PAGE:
I met another man, this one on Match.com. He was perfect in a very specific way. His work involved saving the world -- seriously, he was a humanitarian aid worker -- and he was smart and compassionate. I loved listening to him talk about his work and his passion for helping people. But the point is: I could finally get naked, at least physically, with a man. We had fun, sex was relaxed and enjoyable. One night, I read erotica to him and he said, "No one's ever read that kind of thing to me before!" We rarely went out together, on real dates. We just had sex. It was perfect for what it was.
I read somewhere that there are four good questions to ask someone when you first meet. "How is your relationship with your mother?" "What do you do when you're alone?" "What do you do when you're not at work?" "And have you ever had to get through a really difficult time in your life and how did you do it?"
Next guy, I decide to try it.
Me: So have you ever lost anyone, or gone through a difficult period in your life?
Me: Oh. Really?
Me: No divorce? Lost parents? A close friend?
This isn't my guy. Then another one:
Him: Well, actually, in one year I lost my mother, my father, my best friend, my job and then my wife left me.
Me: Oh... I'm so sorry.
Him: I read books on loss and I started studying meditation. And time helped.
My grief had come in like a semi-truck drove up and just started unloading one horrible crate after another. In the span of just a few months, my 23-year marriage had ended and -- after we told our 21-year-old daughter we were separating -- she decided to move to San Francisco. A few weeks later, after being a caregiver for my mother for the previous seven years, I learned she had bone cancer. My mom had survived over seven years of emergency room visits, numerous hospitals and two hospice stays. It seemed she'd never die -- until suddenly she did.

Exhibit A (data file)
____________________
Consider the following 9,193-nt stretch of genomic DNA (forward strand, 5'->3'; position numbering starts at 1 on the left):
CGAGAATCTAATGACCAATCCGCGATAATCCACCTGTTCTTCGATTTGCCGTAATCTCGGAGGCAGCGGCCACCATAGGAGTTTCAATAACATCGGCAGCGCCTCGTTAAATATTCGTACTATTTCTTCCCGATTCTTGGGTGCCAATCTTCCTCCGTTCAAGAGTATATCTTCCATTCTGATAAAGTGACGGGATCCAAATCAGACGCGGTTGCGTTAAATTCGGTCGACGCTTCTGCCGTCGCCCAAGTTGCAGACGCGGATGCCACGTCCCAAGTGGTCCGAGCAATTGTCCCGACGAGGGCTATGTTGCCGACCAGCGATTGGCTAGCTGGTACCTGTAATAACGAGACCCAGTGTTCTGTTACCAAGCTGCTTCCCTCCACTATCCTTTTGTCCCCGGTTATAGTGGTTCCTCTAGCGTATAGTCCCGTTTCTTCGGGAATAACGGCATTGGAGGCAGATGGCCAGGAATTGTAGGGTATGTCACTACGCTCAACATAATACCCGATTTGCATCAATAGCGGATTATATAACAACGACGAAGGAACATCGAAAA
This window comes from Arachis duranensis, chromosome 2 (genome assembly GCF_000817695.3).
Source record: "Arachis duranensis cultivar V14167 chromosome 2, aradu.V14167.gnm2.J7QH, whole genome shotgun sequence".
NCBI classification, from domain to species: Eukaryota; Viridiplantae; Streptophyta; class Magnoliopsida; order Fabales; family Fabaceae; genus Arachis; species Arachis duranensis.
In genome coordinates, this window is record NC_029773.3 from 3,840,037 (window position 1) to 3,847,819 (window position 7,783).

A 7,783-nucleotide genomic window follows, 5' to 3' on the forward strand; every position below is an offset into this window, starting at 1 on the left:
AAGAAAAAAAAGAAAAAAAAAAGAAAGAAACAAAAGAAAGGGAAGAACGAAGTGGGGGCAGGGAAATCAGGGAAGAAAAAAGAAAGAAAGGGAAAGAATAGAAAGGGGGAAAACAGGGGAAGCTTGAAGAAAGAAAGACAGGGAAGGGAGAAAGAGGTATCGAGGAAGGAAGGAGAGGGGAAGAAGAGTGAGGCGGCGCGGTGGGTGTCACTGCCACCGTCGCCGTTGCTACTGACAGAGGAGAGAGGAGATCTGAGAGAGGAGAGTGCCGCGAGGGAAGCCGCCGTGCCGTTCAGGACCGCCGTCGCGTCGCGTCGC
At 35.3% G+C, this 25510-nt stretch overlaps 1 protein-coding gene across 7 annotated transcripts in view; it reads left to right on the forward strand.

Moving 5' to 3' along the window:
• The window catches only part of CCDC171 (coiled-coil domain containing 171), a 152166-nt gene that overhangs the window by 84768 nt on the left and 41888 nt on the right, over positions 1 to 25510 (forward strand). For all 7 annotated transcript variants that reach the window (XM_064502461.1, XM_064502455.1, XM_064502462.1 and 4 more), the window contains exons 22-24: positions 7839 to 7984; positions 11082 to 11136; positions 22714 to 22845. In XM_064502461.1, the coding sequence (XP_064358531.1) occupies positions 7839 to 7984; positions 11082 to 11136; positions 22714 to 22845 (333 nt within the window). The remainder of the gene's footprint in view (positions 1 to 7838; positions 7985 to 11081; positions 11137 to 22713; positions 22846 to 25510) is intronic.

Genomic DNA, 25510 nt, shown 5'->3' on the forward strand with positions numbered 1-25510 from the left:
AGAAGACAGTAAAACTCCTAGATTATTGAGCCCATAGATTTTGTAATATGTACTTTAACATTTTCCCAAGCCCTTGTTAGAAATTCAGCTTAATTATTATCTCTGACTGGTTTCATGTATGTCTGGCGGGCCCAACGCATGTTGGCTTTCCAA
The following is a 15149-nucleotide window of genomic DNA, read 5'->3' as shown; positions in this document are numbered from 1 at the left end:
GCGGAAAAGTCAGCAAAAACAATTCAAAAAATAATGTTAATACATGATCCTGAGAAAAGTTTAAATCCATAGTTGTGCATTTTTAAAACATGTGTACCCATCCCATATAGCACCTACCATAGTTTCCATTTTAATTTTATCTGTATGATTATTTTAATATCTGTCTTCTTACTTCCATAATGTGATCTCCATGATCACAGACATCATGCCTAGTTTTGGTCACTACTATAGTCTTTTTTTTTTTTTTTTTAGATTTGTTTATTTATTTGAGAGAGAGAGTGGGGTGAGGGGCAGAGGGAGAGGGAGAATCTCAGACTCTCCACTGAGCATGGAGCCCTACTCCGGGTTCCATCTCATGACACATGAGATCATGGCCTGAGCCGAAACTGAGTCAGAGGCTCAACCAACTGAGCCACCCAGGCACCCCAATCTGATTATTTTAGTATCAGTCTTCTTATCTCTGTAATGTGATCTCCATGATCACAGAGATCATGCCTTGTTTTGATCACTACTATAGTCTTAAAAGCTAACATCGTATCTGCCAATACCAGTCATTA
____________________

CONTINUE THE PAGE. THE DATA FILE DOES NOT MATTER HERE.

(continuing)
My job folded. I had to move. I had two dogs, no job, no husband, and no idea what I would do next. No longer a wife, or a daughter, or a worker.
The pain of it all is almost unspeakable. But the truth of it, the fiercely obstinate truth of it is, it's the best thing that could have happened to me.
I know, swell the movie music -- but it's only because losing everything made me work hard and deep to find my most essential self, and what could transform my "just ok, seemed to have enough" life into something that has taught me never to just settle again.
I would not ever settle for a life now that did not include meaning and laughter and eating at restaurants with or without a good Zagat rating. I know that I want love in my life with someone who knows the language of grief and resilience and joy. If that guy who spoke my language hadn't lived 3,000 miles away, I think we might have had a chance.
So I got back out there. I met a man on OK Cupid who was a business consultant and an Argentine tango instructor. Really. He said he was going to a "milonga" -- a tango dance -- on the pier near Christopher Street and would I like to meet him for coffee beforehand? We met for coffee, told each other the Cliff Notes version of our life stories and then went over to the pier. He danced with some of his students and took some time to show me the basic steps. And then he said four amazing words:
"You are a dancer."
The tango instructor, though he doesn't even know it, changed my life. He wasn't a match for me, but I now dance several times a week and I've met a wonderful community of people who love to dance. I wanted to find men to feel close to and I have. I believe that I will find someone to really love again someday, and I understand that though it is harder as you get older, it is not impossible.
I've gotten an advanced degree in the school of hard knocks. I learned what you always hear, that it isn't up to anyone else to make me happy. It isn't up to a man, or my daughter, or my friends -- it's my responsibility alone. I never would have known it, really understood it, if I hadn't lived through these years of struggle. There is happiness, and sadness, and joy, and times of loneliness still -- but also dancing.